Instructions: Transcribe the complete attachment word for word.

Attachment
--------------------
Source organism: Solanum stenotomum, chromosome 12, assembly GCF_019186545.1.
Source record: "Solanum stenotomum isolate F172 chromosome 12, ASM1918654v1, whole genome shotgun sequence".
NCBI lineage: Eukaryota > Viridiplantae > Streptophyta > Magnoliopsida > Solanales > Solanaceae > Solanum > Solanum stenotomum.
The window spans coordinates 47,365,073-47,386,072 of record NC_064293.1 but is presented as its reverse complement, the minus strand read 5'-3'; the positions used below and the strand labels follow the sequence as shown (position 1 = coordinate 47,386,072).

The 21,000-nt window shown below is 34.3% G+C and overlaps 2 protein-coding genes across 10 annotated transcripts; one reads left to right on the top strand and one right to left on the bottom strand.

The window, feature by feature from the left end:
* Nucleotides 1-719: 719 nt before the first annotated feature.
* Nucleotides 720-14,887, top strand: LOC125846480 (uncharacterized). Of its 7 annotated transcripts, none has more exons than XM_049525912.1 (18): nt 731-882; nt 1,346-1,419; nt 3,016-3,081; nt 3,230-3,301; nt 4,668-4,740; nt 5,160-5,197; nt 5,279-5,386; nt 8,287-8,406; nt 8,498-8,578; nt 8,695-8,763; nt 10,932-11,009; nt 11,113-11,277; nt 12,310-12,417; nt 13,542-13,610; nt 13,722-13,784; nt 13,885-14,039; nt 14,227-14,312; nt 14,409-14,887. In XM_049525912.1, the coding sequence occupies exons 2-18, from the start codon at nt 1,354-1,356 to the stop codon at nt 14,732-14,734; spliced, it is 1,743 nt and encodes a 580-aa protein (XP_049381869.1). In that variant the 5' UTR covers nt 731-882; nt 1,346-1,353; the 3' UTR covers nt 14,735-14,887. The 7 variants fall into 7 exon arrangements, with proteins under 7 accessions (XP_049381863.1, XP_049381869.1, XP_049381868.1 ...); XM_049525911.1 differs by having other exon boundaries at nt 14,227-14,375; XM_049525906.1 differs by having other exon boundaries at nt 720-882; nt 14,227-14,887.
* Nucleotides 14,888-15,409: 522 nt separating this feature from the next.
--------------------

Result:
Source organism: Solanum stenotomum, chromosome 12, assembly GCF_019186545.1.
Source record: "Solanum stenotomum isolate F172 chromosome 12, ASM1918654v1, whole genome shotgun sequence".
NCBI lineage: Eukaryota > Viridiplantae > Streptophyta > Magnoliopsida > Solanales > Solanaceae > Solanum > Solanum stenotomum.
The window spans coordinates 47,365,073-47,386,072 of record NC_064293.1 but is presented as its reverse complement, the minus strand read 5'-3'; the positions used below and the strand labels follow the sequence as shown (position 1 = coordinate 47,386,072).

The 21,000-nt window shown below is 34.3% G+C and overlaps 2 protein-coding genes across 10 annotated transcripts; one reads left to right on the top strand and one right to left on the bottom strand.

The window, feature by feature from the left end:
* Nucleotides 1-719: 719 nt before the first annotated feature.
* Nucleotides 720-14,887, top strand: LOC125846480 (uncharacterized). Of its 7 annotated transcripts, none has more exons than XM_049525912.1 (18): nt 731-882; nt 1,346-1,419; nt 3,016-3,081; nt 3,230-3,301; nt 4,668-4,740; nt 5,160-5,197; nt 5,279-5,386; nt 8,287-8,406; nt 8,498-8,578; nt 8,695-8,763; nt 10,932-11,009; nt 11,113-11,277; nt 12,310-12,417; nt 13,542-13,610; nt 13,722-13,784; nt 13,885-14,039; nt 14,227-14,312; nt 14,409-14,887. In XM_049525912.1, the coding sequence occupies exons 2-18, from the start codon at nt 1,354-1,356 to the stop codon at nt 14,732-14,734; spliced, it is 1,743 nt and encodes a 580-aa protein (XP_049381869.1). In that variant the 5' UTR covers nt 731-882; nt 1,346-1,353; the 3' UTR covers nt 14,735-14,887. The 7 variants fall into 7 exon arrangements, with proteins under 7 accessions (XP_049381863.1, XP_049381869.1, XP_049381868.1 ...); XM_049525911.1 differs by having other exon boundaries at nt 14,227-14,375; XM_049525906.1 differs by having other exon boundaries at nt 720-882; nt 14,227-14,887.
* Nucleotides 14,888-15,409: 522 nt separating this feature from the next.